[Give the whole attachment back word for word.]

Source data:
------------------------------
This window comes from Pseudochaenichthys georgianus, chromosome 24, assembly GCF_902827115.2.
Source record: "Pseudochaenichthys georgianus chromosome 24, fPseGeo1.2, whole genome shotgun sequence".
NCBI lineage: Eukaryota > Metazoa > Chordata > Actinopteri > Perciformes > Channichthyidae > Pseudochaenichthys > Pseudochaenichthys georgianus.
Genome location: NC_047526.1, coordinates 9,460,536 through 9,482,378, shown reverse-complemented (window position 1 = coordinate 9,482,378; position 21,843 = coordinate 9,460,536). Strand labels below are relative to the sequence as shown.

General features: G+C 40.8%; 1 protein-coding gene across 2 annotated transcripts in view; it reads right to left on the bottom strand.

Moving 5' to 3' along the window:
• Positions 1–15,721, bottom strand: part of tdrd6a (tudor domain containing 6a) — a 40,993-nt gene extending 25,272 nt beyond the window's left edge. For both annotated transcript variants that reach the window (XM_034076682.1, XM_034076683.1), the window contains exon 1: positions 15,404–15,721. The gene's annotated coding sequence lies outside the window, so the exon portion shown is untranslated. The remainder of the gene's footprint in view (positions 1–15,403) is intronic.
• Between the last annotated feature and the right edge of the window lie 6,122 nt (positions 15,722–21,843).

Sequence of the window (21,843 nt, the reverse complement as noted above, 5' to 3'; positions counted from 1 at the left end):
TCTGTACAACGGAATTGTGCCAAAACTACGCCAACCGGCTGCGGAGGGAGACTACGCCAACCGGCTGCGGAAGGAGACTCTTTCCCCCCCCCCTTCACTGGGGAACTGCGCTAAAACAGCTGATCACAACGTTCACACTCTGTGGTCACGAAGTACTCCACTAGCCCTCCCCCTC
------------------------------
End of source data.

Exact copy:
This window comes from Pseudochaenichthys georgianus, chromosome 24, assembly GCF_902827115.2.
Source record: "Pseudochaenichthys georgianus chromosome 24, fPseGeo1.2, whole genome shotgun sequence".
NCBI lineage: Eukaryota > Metazoa > Chordata > Actinopteri > Perciformes > Channichthyidae > Pseudochaenichthys > Pseudochaenichthys georgianus.
Genome location: NC_047526.1, coordinates 9,460,536 through 9,482,378, shown reverse-complemented (window position 1 = coordinate 9,482,378; position 21,843 = coordinate 9,460,536). Strand labels below are relative to the sequence as shown.

General features: G+C 40.8%; 1 protein-coding gene across 2 annotated transcripts in view; it reads right to left on the bottom strand.

Moving 5' to 3' along the window:
• Positions 1–15,721, bottom strand: part of tdrd6a (tudor domain containing 6a) — a 40,993-nt gene extending 25,272 nt beyond the window's left edge. For both annotated transcript variants that reach the window (XM_034076682.1, XM_034076683.1), the window contains exon 1: positions 15,404–15,721. The gene's annotated coding sequence lies outside the window, so the exon portion shown is untranslated. The remainder of the gene's footprint in view (positions 1–15,403) is intronic.
• Between the last annotated feature and the right edge of the window lie 6,122 nt (positions 15,722–21,843).

Sequence of the window (21,843 nt, the reverse complement as noted above, 5' to 3'; positions counted from 1 at the left end):
TCTGTACAACGGAATTGTGCCAAAACTACGCCAACCGGCTGCGGAGGGAGACTACGCCAACCGGCTGCGGAAGGAGACTCTTTCCCCCCCCCCTTCACTGGGGAACTGCGCTAAAACAGCTGATCACAACGTTCACACTCTGTGGTCACGAAGTACTCCACTAGCCCTCCCCCTC